0-30 knots Makes a Varied Cruise

The Old Bay Club is a confederation of sailors who resist rules and shun regulations. As a Traditional Small Craft Association Chapter, we probably agree on little other than, “let’s go sailing”. And, so some of us did this past week. Two Caledonias, a Whisp, one Marsh Cat and UNA hit the water in Beaufort, NC (pronounce Bow-fert. SC says Bew-ert). Our starting point was to be The Straits ramp approaching Harkers Island, but local advice dissuaded us fro leaving trailers there as they might not be there upon our return. Pirates apparently still ply these waters. Given that, we moved to Beaufort’s Town Creek ramp where overnight parking isn’t allowed (thus the reason for considering Straits). Due to a closed road on our approach, we met “Captain Chris”, a skinny hairy chested fellow who has beer for breakfast, not that there is anything wrong with that. He informs us about the museum’s event parking for leaving trailers. So, we thank him and as we head in that direction, the Capn’ adds that he was voted the “number one sailor in America” and that his vessel, a black hulled ketch is moored in the harbor. The only boat matching that description obviously hasn’t set sail in many years, but who’s to quibble?

ramp location

A call to the museum’s director gains us access to their lot and the combo to its lock after hours. After an hour or so later 3 boats hit the water. With a third reef in the foresail and the only one in the mizzen, UNA and I sail in Town Creek for maybe 20-30 minutes. It is blowing maybe 25-28 kts in the gusts. As a group, we elect to hang off floating piers at Homer Smith’s Seafood. Sadly the waterman’s town is changing and Homer is getting out of seafood and into the marina business. That career change allows us to ride out the high winds in relative security. Cocktails and dinner are enjoyed.

Homer Smith piers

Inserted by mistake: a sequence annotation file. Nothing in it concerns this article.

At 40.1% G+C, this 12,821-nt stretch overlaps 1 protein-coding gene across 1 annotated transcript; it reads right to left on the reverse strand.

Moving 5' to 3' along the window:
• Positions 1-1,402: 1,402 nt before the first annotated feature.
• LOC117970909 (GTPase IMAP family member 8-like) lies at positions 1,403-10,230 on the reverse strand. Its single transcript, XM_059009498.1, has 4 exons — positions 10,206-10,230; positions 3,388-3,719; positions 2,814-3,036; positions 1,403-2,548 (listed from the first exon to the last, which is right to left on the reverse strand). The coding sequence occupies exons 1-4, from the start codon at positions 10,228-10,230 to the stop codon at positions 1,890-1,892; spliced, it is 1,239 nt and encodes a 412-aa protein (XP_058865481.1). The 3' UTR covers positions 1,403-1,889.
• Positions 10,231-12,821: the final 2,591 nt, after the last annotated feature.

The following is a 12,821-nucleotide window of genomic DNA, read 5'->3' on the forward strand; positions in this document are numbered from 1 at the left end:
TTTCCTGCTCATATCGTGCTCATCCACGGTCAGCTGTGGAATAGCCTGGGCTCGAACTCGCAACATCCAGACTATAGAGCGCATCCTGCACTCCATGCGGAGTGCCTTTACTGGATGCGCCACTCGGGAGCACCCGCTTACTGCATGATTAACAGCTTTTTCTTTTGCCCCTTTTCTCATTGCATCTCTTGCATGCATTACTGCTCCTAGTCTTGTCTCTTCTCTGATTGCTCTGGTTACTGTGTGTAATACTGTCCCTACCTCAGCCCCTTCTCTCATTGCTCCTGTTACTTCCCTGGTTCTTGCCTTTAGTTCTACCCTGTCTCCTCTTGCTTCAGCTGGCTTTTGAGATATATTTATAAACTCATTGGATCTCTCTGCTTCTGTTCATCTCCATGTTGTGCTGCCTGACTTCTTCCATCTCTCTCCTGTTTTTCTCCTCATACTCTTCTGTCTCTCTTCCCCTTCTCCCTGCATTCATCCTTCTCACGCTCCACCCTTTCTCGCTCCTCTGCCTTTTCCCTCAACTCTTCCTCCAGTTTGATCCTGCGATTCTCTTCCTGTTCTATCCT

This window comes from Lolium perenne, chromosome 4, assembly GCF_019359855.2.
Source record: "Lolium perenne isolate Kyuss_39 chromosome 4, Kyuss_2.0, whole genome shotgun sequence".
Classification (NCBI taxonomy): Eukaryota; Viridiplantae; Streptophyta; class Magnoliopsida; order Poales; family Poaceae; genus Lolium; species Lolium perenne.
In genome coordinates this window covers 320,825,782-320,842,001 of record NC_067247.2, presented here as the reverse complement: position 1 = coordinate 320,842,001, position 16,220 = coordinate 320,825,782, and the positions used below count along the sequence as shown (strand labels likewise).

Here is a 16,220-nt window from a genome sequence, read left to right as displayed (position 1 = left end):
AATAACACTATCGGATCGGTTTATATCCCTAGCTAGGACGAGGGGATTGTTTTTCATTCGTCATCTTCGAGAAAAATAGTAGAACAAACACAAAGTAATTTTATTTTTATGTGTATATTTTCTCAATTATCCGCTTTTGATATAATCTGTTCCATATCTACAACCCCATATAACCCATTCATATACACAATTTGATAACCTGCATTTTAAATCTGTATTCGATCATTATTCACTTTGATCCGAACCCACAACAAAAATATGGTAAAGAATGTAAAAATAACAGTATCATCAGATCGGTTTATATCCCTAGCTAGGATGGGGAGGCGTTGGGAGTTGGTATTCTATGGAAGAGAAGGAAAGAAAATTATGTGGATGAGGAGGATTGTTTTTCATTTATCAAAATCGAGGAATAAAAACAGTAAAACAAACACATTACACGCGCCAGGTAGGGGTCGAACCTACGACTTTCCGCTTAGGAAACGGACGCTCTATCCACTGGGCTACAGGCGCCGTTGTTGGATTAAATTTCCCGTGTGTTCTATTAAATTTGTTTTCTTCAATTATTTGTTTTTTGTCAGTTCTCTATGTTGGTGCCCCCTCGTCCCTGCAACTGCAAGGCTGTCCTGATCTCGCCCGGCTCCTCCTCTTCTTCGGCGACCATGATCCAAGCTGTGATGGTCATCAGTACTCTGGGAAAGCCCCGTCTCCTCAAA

A Bolger design perhaps?
Curried dinner boiling in a pouch. Easy and good.

Beyond the sunset, dredging operations continue into the night, all the way until 2:00 AM! Progress? The shovel dredges mud onto a barge, ambulates to the shore by pushing or pulling the barge by grabbing the bottom and off loads into a dump truck to remove the spoils. Primitive, but seems to out perform the dredge vacuum that also has a voice all night.

dredge shovel on a barge working late.

Late morning, 7:00 AM, the dredge begins again. Not a peaceful anchorage.

dredging recommences first thing the next morning.

Breakfast is coffee and drop biscuits or, one large brick. With butter and honey, it fills a gap and 1/2 is saved for later.


Sailing about the harbor exhibits several boats in various states.

Crossing back to the harbor to meet arrivals John, Peter and Mike, we grow our numbers by 2 boats and head out towards Newport river. The morning breeze dies quickly and oars are broken out. Kevin motors out towards Beaufort Inlet. The rest of us tire from rowing and drop a hook for lunch.

Dennis seins for shrimp

A local kayakers passes in admiration of our fleet. He says the sea breeze would kick in within the hour. It does and UNA reaches with the current around Radio Island to meet up with Kevin and Little T to explore Beaufort’s waterfront. We’re greeted at the museum’s boat shop where we get a tour of the facilities by the director Tim and Grant. After taking in the exhibits, we catch a burger at Finz Grill and watch the waterway traffic from the deck.

the shop with Kev in and the boats beyond


Jumping back in the boats we sail down and back the cut along Front Street. “Wild” horses graze on the facing Bird Shoal.



We pass a Laser on the way back. He comes about and pursues UNA to windward. For 10-12 minutes he gives chase, but can’t close the gap. UNA continues to impress me, but not the bridge tender who at the end of the channel refuses to open per posted schedule when hailed by VHF. The tender’s sign offers openings on the half hour, but at 4:45 the gate keeper says they won’t open until 6:30. Dropping the whole rig and rowing through does not appeal. S0, we do an about face and sail with a small pod of porpoise back around Radio Island and roll with the current at 8.5 kts according to the GPS.

back at the ramp

Once back at the ramp, we find all other boats have been hauled, but an excellent shrimp boil is on. Master chef Harris delivers with encouragement from the rabble. He made an excellent meal of shrimp clams, sausage, carrots, potatoes, onions, corn and Old Bay. Hardly a drop was left.

another sunset

Tomorrow’s weather is forecast to be 30-40 kts. I too decide to pull my boat and take the long road home. All but Kevin leave in the morning. He stays on to sail out to Cape Lookout two days later. He gets the trophy. Until next time … here is a collection of short videos:

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